When the Royal Enfield Himalayan entered the space of sub-500cc adventure tourers, the segment was an extremely niche one, with the Himalayan being the only player in the segment. However, since then, this very category has changed a lot with many new players arriving on the scene. This has led to the formation of a generalized segment of 250cc adventure tourers.
The first motorcycle to enter this space was KTM 250 Adventure, which was shortly followed by the Benelli TRK 251. And now, we have a surprise addition in the form of Suzuki V-Strom SX. Based on the proven platform of Gixxer 250, the V-Strom SX is Suzuki’s most affordable adventure tourer in the country. Here’s how it takes on the other two motorcycles, the 250 Adventure and TRK 251:
Suzuki has struck gold by pricing the V-Strom SX below the KTM 250 Adventure and Benelli TRK 251. At Rs 2.12 lakh, the Suzuki V-Strom SX is Rs 24,000 more affordable than the 250 Adventure and a significant Rs 52,000 more affordable than the TRK 251. All these three motorcycles are available in a single fully-loaded variant.
|Model||Suzuki V-Strom SX||KTM Adventure 250||Benelli TRK 251|
|Price||Rs 2.12 lakh||Rs 2.36 lakh||Rs 2.64 lakh|
(A prices mentioned above are ex-showroom, pan India)
Engine and Chassis
Here, all the three motorcycles come with single-cylinder, 250cc engines, among which that of the KTM 250 Adventure puts up the most amount of outright power and torque. On the other hand, it is the engine of the Suzuki V-Strom SX, which feels the most refined and vibration-free. Even its 6-speed gearbox is the slickest to use of them all.
When it comes to mechanical architecture, the KTM 250 Adventure is a clear winner with much more premium WP-sourced front and rear suspension units. The Suzuki V-Strom SX is the only motorcycle here, which doesn’t get upside-down hydraulic telescopic forks at the front. While the KTM 250 Adventure has the biggest front brake diameter, the Benelli TRK 251 has the biggest rear disc diameter. The TRK 251 also has the widest tyres among all and is the only motorcycle to offer radial tyres for both front and rear wheels.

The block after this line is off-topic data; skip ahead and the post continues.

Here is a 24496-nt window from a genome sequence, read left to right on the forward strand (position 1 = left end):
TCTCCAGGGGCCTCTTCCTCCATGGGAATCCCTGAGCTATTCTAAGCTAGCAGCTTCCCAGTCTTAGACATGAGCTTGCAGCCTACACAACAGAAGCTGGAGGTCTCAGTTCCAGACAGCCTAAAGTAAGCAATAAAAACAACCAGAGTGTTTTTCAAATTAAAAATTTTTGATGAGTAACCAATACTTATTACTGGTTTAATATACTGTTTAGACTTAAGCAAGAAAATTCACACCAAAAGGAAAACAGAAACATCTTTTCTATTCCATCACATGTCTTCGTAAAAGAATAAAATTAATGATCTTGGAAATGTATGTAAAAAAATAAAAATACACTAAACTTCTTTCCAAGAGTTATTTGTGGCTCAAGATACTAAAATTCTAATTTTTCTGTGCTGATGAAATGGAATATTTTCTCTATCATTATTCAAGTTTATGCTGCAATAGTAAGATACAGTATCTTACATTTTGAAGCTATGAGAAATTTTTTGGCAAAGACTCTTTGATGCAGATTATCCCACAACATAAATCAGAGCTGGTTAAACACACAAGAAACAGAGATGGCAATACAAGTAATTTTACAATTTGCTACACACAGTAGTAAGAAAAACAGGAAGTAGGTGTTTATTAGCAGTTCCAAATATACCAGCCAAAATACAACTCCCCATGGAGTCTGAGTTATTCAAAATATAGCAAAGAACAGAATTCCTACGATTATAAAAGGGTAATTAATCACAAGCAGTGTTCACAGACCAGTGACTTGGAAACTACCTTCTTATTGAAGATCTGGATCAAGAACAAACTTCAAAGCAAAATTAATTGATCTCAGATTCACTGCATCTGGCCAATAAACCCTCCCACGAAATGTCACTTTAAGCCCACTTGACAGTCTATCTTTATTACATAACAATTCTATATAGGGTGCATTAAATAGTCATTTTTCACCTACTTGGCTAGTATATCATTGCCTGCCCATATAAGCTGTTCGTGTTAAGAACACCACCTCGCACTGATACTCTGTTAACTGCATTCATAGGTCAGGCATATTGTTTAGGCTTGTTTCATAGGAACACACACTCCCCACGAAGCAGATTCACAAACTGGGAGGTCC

|Specifications||Suzuki V-Strom SX||KTM Adventure 250||Benelli TRK 251|
|Engine||Four-stroke, oil-cooled, single-cylinder, 249cc||Four-stroke, liquid-cooled, single-cylinder, 248.76cc||Four-stroke, liquid-cooled, single-cylinder, 249cc|
|Power||26.5 PS @ 9,300 rpm||30 PS @ 9,000 rpm||25.8 PS @ 9,250 rpm|
|Torque||22.2 Nm @ 7,300 rpm||24 Nm @ 7,500 rpm||21.1 Nm @ 8,000 rpm|
|Front suspension||Telescopic||Upside-down telescopic||Upside-down telescopic|
|Rear suspension||Mono-shock with rectangular swing-arm||Mono-shock with aluminium swing-arm||Mono-shock with rectangular swing-arm|
|Front tyre||100/90-19||100/90-19||110/70 R17|
|Rear tyre||140/70-17||130/80-17||150/60 R17|
|Front brake||300 mm disc||320 mm disc||280mm disc|
|Rear brake||220 mm disc||230 mm disc||240 mm disc|
In terms of size, the Suzuki V-Strom SX feels the biggest to look at, and the on-paper dimensions show the same story as well. It has the maximum length, height, wheelbase and ground clearance. The KTM 250 Adventure also feels quite big for its price, with the maximum width, kerb weight and seat height. The Benelli TRK 251 looks the smallest of the trio, and the dimensions prove the fact too. However, its 18 litres fuel tank is the biggest among the three motorcycles.